Hi-rep bodyweight training, or high-rep calisthenics, doesn’t get enough respect in the strength training and bodybuilding community. There are reasons for this that do carry weight, but they overlook some of the incredible benefits of pushing repetitions into higher ranges - 200 to 500 total reps in a workout, or sets of up to 50-80 reps per set.
Walk with me…
A Top G is Released From Prison
Andrew Tate, 4 time world kickboxing champ and outspoken anti-feminist, was recently released from Romanian prison after three months of captivity on suspicion of human trafficking and organized crime. Oopsy. Stay safe out there kids!
That said, Tate came out of lockdown looking like wolverine, chest and arms proper swole, six pack abs, eyes clear and focused. He claimed to have done 7,417 push-ups. He also claimed he did 500 a day. I’m no math wiz, but those numbers don’t quite match.
Doesn’t matter too much, however, as I’m not trying to point out anything more than he did ALOT, by any measure.
His images spread like wild fire, as few people choose to build their bodies on high-rep calisthenics, believing there are limitations to the approach, and because there was a remarkable difference in his physique that made some wonder if he’d gone on steroids.
Before I detail the WHY of high-rep calisthenics training, I’m gonna quickly hit the limitations.
The Dice Club Punishment That Failed
For those who have read In Pursuit of Weightlessness, you’re familiar with The Dice Club - a rapscallion cohort of exactly two individuals, myself and Michael P. For years we met every Friday over burgers and beers after hard training sessions and rolled dice for progressively challenging life objectives, ranging from writing books (which I did) to extraordinary wealth accumulation (which he did).
While that chapter has provided some curiosity and interesting feedback from readers, some even taking on dicing for themselves, most avoid the constraints that truly made it work - penalties.
At the onset, for perhaps the first year, we allowed two penalties, one chosen by each of us. Penalties awful enough to disincentivize failure on our weekly objectives. Michael’s contribution was the kamikaze tequila - where one snorts the salt, drinks the shot, and squeezes the lemon in their eye. In public. It sucks.
Mine was 500 pushups.
After months of glory and pain, a problem arose. What initially required a few hours of frustration and discomfort to complete, condensed and condensed. 500 pushups, while not fun, became less awful. And when it became less awful, Michael and I had a board meeting, and elected to remove it from our penalties options, leaving only the one. Salt in the nose never gets easier. And tearing up in public from lemon in the eye is ten minutes of embarrassment one would rather do without.
It’s the getting easier part that makes the anecdote relevant. One way in which high-rep bodyweight training becomes easier is in the adaptations to slow and even fast twitch muscle fibers that occurs, depending on how one trains. As the body acclimates, it becomes increasingly difficult to realize significant gains without rep numbers entering the stratosphere. While this can still work, the efficiency factor dies, and makes a strong appeal for heavier, low-rep approaches.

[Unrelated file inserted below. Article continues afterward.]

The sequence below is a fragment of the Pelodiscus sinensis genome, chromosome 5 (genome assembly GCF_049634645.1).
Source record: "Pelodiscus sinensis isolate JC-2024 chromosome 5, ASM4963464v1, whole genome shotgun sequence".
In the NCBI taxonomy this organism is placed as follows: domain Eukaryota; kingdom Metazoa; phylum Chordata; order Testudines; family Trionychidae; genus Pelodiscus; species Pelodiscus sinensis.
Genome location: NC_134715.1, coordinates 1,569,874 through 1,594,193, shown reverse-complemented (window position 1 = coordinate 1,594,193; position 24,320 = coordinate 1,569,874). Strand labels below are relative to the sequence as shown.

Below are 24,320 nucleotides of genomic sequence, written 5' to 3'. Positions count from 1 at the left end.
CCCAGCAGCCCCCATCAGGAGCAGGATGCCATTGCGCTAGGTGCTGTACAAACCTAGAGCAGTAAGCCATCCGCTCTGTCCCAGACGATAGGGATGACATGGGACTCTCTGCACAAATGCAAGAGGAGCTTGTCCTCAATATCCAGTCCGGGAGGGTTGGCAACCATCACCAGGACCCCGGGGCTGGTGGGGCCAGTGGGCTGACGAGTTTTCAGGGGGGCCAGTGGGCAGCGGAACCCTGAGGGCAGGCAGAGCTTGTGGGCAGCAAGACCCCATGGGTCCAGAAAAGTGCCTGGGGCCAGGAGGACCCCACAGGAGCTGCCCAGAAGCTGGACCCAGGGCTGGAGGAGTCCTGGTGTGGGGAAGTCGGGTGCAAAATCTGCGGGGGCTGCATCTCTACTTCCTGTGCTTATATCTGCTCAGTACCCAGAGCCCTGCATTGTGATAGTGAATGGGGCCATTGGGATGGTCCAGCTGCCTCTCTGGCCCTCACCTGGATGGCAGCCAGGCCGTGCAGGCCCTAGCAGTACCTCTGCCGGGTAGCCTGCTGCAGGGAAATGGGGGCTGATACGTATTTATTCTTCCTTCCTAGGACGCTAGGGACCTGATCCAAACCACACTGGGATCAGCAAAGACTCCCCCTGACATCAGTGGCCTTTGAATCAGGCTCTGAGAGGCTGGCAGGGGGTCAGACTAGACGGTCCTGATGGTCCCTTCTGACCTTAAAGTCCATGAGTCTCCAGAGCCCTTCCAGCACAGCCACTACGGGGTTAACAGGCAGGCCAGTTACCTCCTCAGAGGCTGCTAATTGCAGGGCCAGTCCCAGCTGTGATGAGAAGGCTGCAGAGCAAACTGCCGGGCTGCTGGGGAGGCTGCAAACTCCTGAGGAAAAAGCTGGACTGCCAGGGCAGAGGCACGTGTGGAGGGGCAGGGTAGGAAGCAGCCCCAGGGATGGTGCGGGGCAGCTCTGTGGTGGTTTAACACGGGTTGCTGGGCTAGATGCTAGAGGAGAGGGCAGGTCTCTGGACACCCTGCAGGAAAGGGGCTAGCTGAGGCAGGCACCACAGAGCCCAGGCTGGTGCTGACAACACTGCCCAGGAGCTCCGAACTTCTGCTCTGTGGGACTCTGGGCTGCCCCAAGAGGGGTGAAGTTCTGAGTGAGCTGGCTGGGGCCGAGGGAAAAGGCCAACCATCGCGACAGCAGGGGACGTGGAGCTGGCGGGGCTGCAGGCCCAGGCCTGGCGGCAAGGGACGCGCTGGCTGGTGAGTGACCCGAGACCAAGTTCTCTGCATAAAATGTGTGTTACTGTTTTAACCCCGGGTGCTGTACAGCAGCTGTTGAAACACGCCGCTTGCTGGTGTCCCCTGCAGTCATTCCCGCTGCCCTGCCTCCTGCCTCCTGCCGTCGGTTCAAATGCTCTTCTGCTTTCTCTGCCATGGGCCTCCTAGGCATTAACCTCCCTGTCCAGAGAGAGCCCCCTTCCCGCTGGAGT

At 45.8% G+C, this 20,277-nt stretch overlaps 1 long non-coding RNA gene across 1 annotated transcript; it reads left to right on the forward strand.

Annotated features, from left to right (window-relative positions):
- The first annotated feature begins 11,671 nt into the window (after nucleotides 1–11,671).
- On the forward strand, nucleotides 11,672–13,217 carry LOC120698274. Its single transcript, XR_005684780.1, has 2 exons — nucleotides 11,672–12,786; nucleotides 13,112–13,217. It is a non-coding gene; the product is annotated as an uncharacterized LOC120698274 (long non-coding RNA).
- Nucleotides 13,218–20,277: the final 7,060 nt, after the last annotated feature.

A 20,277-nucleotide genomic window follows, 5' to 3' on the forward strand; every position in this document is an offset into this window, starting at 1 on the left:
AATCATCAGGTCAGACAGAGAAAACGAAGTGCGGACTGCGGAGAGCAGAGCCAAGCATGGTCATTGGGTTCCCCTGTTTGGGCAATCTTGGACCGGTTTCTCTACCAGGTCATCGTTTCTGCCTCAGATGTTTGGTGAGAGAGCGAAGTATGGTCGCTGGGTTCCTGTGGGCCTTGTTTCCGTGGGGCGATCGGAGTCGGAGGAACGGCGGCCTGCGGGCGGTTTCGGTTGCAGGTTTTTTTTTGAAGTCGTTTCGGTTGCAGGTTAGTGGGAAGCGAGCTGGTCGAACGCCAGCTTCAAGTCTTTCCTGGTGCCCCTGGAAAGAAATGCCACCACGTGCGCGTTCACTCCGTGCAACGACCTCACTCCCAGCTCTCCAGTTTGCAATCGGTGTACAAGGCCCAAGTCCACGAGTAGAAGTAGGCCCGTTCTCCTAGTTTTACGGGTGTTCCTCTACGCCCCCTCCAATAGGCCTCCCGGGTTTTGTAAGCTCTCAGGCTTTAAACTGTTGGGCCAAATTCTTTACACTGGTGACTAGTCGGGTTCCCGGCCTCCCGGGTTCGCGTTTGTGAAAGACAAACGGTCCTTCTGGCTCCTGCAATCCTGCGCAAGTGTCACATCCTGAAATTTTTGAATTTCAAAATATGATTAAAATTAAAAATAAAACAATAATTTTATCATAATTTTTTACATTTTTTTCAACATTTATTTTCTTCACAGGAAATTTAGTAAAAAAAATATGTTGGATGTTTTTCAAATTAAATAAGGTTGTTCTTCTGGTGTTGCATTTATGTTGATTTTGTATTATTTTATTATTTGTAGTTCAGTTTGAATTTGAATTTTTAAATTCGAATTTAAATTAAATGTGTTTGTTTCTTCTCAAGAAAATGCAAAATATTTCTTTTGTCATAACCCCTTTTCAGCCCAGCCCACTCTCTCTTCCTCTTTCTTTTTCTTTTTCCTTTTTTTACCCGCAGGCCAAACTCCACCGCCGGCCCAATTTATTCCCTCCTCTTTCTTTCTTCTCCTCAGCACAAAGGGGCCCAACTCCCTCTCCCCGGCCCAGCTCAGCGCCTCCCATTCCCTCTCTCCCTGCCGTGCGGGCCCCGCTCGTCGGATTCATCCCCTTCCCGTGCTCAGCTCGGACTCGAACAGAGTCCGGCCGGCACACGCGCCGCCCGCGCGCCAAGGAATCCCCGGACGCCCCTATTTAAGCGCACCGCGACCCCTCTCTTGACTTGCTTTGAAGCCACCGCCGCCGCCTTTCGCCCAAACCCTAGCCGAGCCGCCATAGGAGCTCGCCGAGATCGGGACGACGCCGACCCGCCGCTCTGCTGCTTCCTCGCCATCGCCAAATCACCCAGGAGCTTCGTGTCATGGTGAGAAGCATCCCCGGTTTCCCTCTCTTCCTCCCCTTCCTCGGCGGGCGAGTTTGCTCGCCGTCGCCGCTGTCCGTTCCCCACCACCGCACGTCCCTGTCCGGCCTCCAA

The other shift is in the psychological perception of discomfort that one must grow through when executing high-rep calisthenics. Both of these have substantial impact on overall performance.
Ok, so the downside happens to be an upside - you can get a lot stronger (which makes bodyweight training harder to capitalize on). But how?
A Little Twitchy, Aren’t Ya?
Muscles are made up of slow and fast twitch muscle fibers. Most know this. What few understand and apply well, however, is that muscles are not exclusively slow or fast twitch, but a combination of the two.
Genetics and prior training have a lot to say about the composition of any given muscle, but ratio’s can be altered depending on the type of one’s training. That said, knowing that muscles like the deltoids (shoulders) and quads are predominantly fast twitch, while the abs and the calves are predominately slow twitch, should help inform how you decide to approach body part specific training.
While you can do high-rep training for the shoulders, it’s not what they’re built for. While you can do low volume, heavy weight training for the calves, it’s not what they’re built for.
Slow twitch fibers, for those unfamiliar, are built for stamina, and have greater aerobic capacity (rely on oxygen and fat for fuel). They tend not to grow (hypertrophy) as much as fast twitch fibers, but they can grow some. Fast twitch fibers are built for speed and power, and have greater anaerobic capacity (absence of oxygen, fueled by stored ATP and muscle glycogen).